Content Marketing on a Shoestring Budget:

FOR ARTISTS, CREATIVES AND NONPROFITS

AMY JACOBUS

Wordsmith, baker of layer cakes, frequenter of cutesy cafes, marketing brain and exercise enthusiast – among other joyous things.

My clients are the hardest working and most creative HUMANS I KNOW.

No matter their mission, product or service, they have a few things in common:

  • They have super small staffs
  • They have limited time
  • They have restricted budgets

You may think a nonprofit with a multi-million dollar budget doesn’t share the same challenges as an individual artist who pulls in a revenue of under $100k, but both actually struggle with being under-resourced.

The larger nonprofit has more programs to run, more overhead in staff salaries and office space, etc. They often still have a small team that’s overstretched. Just like the individual artist or solopreneur who works nights and weekends to keep up with everything on their to-do list.

THE OBJECTIVE IS TO FIND MORE OF YOUR IDEAL FANS AND CUSTOMERS THROUGH AWESOME CONTENT. KEEP THEM AROUND, GAIN THEIR TRUST & SELL TO THEM LATER.

Content marketing, as defined by Contently (a wonderful resource for articles and advice), is making and sharing “valuable, relevant, and consistent content to attract and retain a clearly defined audience — and, ultimately, to drive profitable customer action.”

Great content marketing requires all the resources (time, money and creative-power) and so often feels out of reach for a one-woman shop or a nonprofit’s overworked team of three. But there are methods to creating a stellar content marketing plan (and executing it!) with limited resources.

Here are five of my scrappy, pull it off anyway, tips.

#1. Batch Your Content

Whether your brilliant content comes in the form of video, think pieces, podcast interviews or painted portraits, creating in batches will help you save time, money and manpower.

Imagine any of these scenarios: Spending one afternoon writing a month’s worth of blog posts. Filming several YouTube tutorials, dance videos or whatever you need to create on location for one full day. Recording with four guests in your studio over one weekend.

You’re saving money by only renting a space for one specific time, you’re saving energy when focusing so intently on one activity, and you’re saving your team from attending many different creative rap sessions instead of just one. (Now they can use that other time to get to those sales emails or web updates!)

#2. Build to your Strengths (Choosing a medium)

Whether you’re a natural on camera or a really strong writer, choosing a content medium that sticks to your strengths is an important way to save on time and effort. (And ultimately money, because let’s face it, if you’re not a strong writer, you need to hire more savvy editors, and if you’re not the best on camera, you’ll need to spend a lot more time in post-production.)

Added bonus? Choosing the medium through which you create most comfortably is going to feel easy and fun rather than stressful and frustrating.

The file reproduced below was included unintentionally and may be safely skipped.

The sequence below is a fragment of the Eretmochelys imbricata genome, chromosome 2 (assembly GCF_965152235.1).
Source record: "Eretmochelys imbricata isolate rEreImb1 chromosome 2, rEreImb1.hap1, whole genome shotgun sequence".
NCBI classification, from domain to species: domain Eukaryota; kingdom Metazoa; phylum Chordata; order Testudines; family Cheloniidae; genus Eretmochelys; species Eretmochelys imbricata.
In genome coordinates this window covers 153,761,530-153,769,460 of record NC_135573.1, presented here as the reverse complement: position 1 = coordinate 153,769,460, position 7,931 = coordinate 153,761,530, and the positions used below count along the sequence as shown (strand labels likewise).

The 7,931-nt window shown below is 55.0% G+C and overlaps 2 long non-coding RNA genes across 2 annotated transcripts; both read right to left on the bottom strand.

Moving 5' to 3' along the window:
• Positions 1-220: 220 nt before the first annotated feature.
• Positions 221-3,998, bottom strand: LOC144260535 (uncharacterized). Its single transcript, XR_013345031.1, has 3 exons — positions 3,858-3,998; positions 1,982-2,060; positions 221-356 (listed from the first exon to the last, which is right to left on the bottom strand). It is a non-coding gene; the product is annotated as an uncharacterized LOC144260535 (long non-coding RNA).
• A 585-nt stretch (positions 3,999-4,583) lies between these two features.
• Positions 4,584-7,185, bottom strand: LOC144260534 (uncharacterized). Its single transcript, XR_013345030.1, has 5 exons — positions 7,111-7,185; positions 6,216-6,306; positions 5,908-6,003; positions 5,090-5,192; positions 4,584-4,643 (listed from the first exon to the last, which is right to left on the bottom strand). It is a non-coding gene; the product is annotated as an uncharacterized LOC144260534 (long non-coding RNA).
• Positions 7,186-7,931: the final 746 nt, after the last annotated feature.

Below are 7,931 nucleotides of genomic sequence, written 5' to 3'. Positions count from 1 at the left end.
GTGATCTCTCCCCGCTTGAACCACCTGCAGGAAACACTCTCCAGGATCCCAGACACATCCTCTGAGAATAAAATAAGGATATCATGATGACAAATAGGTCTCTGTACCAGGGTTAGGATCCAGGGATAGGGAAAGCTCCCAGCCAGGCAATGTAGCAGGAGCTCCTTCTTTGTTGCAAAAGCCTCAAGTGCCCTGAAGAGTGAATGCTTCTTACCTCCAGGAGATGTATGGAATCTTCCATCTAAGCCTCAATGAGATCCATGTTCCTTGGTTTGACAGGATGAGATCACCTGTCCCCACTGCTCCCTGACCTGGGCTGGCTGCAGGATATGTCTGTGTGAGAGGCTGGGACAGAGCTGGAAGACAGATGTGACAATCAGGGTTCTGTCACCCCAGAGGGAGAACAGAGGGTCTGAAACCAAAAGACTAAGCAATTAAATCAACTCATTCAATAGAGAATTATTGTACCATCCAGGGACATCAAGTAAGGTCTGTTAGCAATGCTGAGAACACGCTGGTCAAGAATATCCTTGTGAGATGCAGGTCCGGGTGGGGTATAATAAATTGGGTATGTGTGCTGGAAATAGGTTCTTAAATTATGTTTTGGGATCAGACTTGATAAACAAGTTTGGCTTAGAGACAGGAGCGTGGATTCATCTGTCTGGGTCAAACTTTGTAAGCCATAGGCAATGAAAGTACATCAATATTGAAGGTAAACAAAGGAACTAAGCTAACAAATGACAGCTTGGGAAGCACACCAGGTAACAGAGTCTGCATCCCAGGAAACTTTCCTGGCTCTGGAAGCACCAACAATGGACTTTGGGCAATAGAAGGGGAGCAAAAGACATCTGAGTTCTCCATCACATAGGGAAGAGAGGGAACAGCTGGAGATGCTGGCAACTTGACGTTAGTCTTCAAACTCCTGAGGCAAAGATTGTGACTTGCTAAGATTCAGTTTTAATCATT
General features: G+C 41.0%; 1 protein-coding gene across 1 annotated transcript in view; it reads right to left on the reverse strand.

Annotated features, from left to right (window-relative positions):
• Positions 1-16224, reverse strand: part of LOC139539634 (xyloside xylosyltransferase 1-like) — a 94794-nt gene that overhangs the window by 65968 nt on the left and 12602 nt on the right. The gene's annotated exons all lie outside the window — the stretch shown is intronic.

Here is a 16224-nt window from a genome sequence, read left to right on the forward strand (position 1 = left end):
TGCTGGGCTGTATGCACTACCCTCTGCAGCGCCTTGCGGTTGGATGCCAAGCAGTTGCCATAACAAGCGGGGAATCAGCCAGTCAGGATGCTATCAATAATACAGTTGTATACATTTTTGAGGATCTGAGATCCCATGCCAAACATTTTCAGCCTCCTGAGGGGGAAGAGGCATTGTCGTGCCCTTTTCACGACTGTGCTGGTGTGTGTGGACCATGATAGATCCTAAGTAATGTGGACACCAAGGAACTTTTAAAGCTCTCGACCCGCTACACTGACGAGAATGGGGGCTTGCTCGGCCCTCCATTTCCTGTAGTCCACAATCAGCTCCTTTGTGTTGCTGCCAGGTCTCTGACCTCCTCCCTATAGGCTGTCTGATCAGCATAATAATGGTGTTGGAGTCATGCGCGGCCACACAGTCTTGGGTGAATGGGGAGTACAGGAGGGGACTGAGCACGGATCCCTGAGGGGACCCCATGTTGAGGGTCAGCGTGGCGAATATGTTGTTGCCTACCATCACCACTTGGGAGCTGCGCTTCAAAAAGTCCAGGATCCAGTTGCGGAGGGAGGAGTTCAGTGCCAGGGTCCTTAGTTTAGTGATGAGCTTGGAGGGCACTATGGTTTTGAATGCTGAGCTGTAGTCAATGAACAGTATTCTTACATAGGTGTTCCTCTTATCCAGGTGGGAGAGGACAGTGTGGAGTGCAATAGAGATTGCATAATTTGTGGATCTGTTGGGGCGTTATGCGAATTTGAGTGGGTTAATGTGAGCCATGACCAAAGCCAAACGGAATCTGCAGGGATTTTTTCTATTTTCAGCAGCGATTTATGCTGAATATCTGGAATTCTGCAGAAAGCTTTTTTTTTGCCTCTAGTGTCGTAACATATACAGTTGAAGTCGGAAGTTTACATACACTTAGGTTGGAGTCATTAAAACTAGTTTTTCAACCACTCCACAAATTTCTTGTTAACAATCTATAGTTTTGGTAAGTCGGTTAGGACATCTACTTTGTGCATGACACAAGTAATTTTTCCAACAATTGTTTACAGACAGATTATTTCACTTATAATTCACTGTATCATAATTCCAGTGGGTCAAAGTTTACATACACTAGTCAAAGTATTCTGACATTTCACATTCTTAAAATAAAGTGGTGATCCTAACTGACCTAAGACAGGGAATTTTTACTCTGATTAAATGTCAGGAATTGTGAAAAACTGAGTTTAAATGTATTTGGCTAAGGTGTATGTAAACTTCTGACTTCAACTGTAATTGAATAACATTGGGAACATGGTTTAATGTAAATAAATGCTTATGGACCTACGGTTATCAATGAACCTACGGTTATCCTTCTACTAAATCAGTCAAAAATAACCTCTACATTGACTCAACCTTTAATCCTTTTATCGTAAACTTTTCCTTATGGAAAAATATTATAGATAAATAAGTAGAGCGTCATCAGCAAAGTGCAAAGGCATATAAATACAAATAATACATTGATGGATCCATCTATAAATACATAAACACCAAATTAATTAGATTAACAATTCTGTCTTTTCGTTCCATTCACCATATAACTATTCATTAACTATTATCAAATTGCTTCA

#3. Re-use material you already have

You’ve already created, written and produced so much valuable content. I know this, because every single one of my clients, from independent choreographers to small photography businesses to nonprofits in the education sphere, have a store of great stuff they’re just sitting on, simply because it was already shared that one time, years ago.

Dig up those photos on your external drive – that’s what #throwbackthursday is for! Digitize old videos and start a series of your art “from the archives.” Page through old journals and edit some of your musings to yourself to shape them for public consumption.

Awesome. Time & money saved again.

#4. Allow content to inspire content

I always sit with the things I write for this blog a minute longer than I really need to. Why? Because 9 times out of 10, I find a related topic to expand on in the next post!

My Arts Marketing Pet Peeves post inspired a longer article on the importance of mobile-friendly websites.

When you look back in the treasure trove of content you’ve already created, make sure to think about those topics and works of art from other angles. Can you grow that work in another direction? How can you extend your effort on one thing, instead of create something completely from scratch?

#5. Squeeze every last drop out of everything you do

I still can’t believe my clients who don’t share the content they’ve created in every single way they can. All your writing and all your artwork should be shared as widely as possible to make the deepest impact.

On social media, through cross-promotion with collaborators and colleagues, with paid digital ads, pumped up on your website with SEO, sent out to your list through email, and pitched to other publications and companies as guest content. 

The possibilities are truly endless. Have you paused to think about all the places your content can live?

Oh, look! A little more time invested gets a whole lot more out of your money spent.